No, I’m not in AA, although please keep checking this post for updates, depending on how things are going.
Recently, my “friend” Peajaye and I were having a loving conversation about people we know in AA and how they acknowledge the time that they have been sober. Specifically, is it a birthday or an anniversary?
Now, neither Peajaye nor I belong to AA, but it doesn’t mean that we can’t have strong, violence-inducing opinions about it. And we need you to weigh in.
As always, with I’m Right, You’re Wrong, I’m going to present the two points of view without identifying which one of us holds which position so that you can be completely fair and impartial.
Dilemma: In AA, is sobriety marked with a birthday or an anniversary?
Contestants: Marinka and Peajaye.
Position One: Things that mark a year long anniversary of something are called anniversaries. Because that’s how language works. A birthday is when someone gives birth to you.
Position Two: I’ve heard people refer to it as a birthday. And online, there it was, in page after page on sites about AA. On the East Coast, most people referred to it as an anniversary, but in California, it was known as a birthday. As we were discussing someone who lives in California, I was right. I emailed a screen-cap to [gender specific pronoun deleted to preserve the sanctity of the IRYW process] to help clear the confusion. Surely this would settle matters. If the person you’re writing to were sane.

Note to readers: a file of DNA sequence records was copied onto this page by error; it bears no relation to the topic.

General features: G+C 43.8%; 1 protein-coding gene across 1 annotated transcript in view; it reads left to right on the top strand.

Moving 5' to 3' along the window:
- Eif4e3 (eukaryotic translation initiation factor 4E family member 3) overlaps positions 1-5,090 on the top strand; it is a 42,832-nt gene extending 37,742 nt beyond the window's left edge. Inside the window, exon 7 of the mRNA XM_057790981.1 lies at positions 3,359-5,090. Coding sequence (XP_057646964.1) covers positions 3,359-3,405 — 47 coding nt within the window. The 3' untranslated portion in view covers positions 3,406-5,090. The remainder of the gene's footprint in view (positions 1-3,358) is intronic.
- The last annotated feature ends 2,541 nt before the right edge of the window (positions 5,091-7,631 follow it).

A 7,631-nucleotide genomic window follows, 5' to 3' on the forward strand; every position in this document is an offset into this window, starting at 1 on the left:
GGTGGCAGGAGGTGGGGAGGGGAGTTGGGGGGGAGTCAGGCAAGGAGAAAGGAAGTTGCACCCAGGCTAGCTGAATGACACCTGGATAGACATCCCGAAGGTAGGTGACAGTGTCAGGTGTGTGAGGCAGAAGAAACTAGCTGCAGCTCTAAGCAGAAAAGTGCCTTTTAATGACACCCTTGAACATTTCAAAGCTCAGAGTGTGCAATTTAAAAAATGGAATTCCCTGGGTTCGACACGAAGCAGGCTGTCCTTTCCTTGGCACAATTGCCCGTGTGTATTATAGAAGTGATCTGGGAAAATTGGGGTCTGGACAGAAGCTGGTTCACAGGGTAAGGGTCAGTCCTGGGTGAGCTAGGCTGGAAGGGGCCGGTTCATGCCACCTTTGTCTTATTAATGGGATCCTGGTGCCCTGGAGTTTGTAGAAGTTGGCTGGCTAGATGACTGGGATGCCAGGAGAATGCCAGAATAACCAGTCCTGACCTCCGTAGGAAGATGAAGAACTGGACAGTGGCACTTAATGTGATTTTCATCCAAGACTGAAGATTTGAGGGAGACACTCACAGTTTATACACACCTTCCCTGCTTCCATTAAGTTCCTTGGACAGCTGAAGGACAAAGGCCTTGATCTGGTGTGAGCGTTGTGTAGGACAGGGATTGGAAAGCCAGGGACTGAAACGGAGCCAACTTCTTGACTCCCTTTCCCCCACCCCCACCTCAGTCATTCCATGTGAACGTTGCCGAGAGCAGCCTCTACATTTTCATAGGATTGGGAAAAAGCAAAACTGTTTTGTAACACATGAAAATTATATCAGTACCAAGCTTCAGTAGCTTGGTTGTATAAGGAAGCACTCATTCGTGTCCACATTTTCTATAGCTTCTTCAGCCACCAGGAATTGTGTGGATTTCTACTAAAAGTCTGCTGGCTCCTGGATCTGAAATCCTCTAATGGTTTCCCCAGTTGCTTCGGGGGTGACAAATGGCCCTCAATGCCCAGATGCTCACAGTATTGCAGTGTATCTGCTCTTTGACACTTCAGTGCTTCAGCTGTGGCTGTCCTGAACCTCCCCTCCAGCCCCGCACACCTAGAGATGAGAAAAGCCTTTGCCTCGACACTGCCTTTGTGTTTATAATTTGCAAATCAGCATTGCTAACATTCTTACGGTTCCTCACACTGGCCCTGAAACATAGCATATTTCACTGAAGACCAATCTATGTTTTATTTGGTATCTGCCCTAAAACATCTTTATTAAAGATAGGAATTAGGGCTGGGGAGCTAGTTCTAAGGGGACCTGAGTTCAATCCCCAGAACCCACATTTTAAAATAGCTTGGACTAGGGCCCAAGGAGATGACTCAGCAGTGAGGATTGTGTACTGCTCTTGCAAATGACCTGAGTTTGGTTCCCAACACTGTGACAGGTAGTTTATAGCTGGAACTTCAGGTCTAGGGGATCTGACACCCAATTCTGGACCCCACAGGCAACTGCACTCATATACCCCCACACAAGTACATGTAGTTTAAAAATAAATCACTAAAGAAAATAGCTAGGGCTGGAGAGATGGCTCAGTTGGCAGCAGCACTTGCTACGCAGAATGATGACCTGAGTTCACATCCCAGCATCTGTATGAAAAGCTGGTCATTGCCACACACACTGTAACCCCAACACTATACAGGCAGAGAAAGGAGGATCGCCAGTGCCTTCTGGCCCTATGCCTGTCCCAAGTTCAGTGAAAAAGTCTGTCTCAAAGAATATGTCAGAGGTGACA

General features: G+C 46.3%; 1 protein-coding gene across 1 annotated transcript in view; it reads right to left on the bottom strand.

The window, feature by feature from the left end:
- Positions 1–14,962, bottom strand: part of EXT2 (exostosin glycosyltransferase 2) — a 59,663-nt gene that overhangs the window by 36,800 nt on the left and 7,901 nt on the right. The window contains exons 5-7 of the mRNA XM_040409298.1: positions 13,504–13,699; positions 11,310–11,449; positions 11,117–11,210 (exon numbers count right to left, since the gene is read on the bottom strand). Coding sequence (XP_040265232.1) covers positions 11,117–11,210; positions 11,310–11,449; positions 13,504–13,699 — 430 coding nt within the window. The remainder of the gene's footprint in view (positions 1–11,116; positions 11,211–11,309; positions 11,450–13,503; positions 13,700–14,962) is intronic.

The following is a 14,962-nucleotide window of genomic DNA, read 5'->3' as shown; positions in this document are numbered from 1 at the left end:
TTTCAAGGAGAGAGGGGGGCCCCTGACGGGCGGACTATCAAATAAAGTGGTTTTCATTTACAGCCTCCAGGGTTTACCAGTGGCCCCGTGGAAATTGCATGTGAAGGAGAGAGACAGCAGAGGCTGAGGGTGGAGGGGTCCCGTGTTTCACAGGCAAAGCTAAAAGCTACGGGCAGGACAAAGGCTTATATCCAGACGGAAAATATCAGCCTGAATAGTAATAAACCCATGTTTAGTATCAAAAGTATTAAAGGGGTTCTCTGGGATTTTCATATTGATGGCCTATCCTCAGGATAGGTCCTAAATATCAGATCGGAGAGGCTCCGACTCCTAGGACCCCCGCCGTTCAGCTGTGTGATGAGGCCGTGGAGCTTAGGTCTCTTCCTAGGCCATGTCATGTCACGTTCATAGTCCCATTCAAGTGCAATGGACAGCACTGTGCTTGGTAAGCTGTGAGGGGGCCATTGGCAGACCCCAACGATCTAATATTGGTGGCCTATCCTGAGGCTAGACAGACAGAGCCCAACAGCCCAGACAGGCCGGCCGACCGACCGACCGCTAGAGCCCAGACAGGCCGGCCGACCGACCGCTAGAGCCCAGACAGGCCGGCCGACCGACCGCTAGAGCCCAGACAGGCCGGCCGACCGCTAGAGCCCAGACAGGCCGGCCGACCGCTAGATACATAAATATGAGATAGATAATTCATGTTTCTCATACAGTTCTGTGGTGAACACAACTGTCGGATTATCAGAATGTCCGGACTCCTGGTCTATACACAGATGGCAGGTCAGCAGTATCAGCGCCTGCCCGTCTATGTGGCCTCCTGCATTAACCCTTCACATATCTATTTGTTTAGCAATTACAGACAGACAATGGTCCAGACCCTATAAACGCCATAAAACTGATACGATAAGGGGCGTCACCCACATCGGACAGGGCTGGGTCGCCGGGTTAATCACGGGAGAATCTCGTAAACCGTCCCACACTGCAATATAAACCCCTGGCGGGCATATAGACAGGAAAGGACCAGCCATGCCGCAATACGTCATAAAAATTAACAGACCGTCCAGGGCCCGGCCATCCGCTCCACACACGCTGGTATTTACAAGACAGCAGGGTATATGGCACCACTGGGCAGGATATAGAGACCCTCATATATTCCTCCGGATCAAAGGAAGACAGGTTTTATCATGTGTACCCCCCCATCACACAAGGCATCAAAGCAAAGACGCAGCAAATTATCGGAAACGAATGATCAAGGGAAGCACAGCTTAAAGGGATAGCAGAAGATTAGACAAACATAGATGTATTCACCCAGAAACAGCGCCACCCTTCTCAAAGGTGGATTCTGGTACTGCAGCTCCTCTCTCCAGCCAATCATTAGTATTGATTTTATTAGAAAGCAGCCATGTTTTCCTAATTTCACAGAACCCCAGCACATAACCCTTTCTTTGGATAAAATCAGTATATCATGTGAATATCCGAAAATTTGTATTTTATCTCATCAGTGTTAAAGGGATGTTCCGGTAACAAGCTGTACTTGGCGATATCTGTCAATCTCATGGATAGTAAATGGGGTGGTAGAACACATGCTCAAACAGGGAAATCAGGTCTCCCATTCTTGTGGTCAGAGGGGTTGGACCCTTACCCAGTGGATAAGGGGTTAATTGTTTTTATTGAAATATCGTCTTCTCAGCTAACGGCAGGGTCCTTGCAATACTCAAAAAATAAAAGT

But no, that was [see previous note about gender-specific pronoun] cue to start torturing me. Was I sure? But it didn’t make sense! Why was I sending a screen-cap?! Did I see what one of those people wrote on the message boards about a “belly-button birthday”!?
Look, I didn’t make up the expression. Just like I didn’t make up the expression Born Again Christian. I’m not going to argue it should be something like Anniversary of Baptism Christian. In fact, I am not going to tell any group how they should self-identify. There just aren’t enough hours in the day for that. If west coast AA members want to celebrate the day they became sober by calling it a birthday because they feel like that was the day that they were reborn, who cares?
Position One, Rebuttal: Who cares? People who speak English care. If the West Coast wants to start referring to cats as pianos are we all supposed to just play along and pretend it’s normal behavior? Look, I understand about self-identification (or I will as soon as I Google it) but these people are maintaining their sobriety. Shouldn’t we help in any way we can? Starting with vocabulary?